Speaking after the release of the PMI figures, Mr Langenhoven added that confidence remains at its lowest in three years.
The crucial sub-index for‘business activity has not declined much on June 2014 (0,3%) and has only deteriorated slightly (-1,7%) when measured on a 12-month basis (i.e. 12 months ended in July 2014 compared to 12 months ended in July 2013). The first seven months of the year, however, were 10% lower than the same period in 2013. The activity index in July 2014 was still 24% lower compared to July 2013 (the same decrease as recorded for June).
Mr Langenhoven said that the July PMI numbers are gauging the worst of the impact of the metals and engineering strike. Production in the sector increased up to April and then declined in May for pre-emptive inventory and export purposes, according to the latest trade figures released recently. The new-orders sub-index stabilised in July and, coupled with lower production, caused inventory levels to be somewhat run down. The latter trends are expected to continue for a short period as production ramps up in the sector.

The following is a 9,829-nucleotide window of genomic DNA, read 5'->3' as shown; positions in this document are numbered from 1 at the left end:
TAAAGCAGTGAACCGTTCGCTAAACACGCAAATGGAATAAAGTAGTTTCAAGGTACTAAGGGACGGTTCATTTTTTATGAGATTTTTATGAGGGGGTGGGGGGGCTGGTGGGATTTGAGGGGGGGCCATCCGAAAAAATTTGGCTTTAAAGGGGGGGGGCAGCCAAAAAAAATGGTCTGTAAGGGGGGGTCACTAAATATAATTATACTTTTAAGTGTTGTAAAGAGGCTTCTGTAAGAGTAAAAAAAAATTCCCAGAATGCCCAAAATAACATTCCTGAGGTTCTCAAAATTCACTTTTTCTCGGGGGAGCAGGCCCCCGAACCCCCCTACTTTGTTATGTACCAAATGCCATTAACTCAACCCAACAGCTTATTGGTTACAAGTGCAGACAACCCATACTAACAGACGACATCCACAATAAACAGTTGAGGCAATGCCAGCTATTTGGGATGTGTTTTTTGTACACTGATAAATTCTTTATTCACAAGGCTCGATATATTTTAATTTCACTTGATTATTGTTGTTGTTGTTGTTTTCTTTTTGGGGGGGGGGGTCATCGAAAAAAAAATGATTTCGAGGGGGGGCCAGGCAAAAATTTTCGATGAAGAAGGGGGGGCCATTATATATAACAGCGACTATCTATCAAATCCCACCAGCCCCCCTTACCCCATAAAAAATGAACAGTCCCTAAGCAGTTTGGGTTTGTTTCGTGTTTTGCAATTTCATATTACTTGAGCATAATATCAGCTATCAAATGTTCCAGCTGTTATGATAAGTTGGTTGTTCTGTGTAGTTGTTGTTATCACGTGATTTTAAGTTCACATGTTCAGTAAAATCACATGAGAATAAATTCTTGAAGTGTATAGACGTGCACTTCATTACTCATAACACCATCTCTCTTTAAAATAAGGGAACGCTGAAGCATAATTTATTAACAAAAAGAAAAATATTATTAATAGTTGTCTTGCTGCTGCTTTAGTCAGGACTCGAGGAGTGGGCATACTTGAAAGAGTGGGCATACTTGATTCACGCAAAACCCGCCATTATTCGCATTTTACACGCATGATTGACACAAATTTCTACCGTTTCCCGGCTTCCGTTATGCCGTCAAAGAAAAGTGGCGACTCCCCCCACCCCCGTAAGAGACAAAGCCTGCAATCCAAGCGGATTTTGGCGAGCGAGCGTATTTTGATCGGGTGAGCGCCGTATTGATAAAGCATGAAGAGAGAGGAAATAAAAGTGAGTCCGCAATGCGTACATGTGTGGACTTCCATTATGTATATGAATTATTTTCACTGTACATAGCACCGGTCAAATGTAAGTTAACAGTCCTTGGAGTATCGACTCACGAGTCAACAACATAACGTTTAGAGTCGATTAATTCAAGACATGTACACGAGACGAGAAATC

Costs in terms of value added lost within the metals and engineering sector is estimated at R6 billion, with the strike lasting 20 working days (ignoring 24-hour, seven-days-a-week operations). The direct impact on employment is yet to be felt going forward, Mr Langenhoven added.
The PMI employment sub-index declined by 11% between June and July 2014 and is 8% lower compared to July 2013. For the year to date (7 months), it improved by four percent and, on a 12-month basis, by 2,6%. This is explained by the higher production and employment measured in the run-up to the strike.
“The jury is out on what the impact of the last month will be on the economy. It is sincerely hoped that this was the bottom of the trough,” Mr Henk Langenhoven concluded.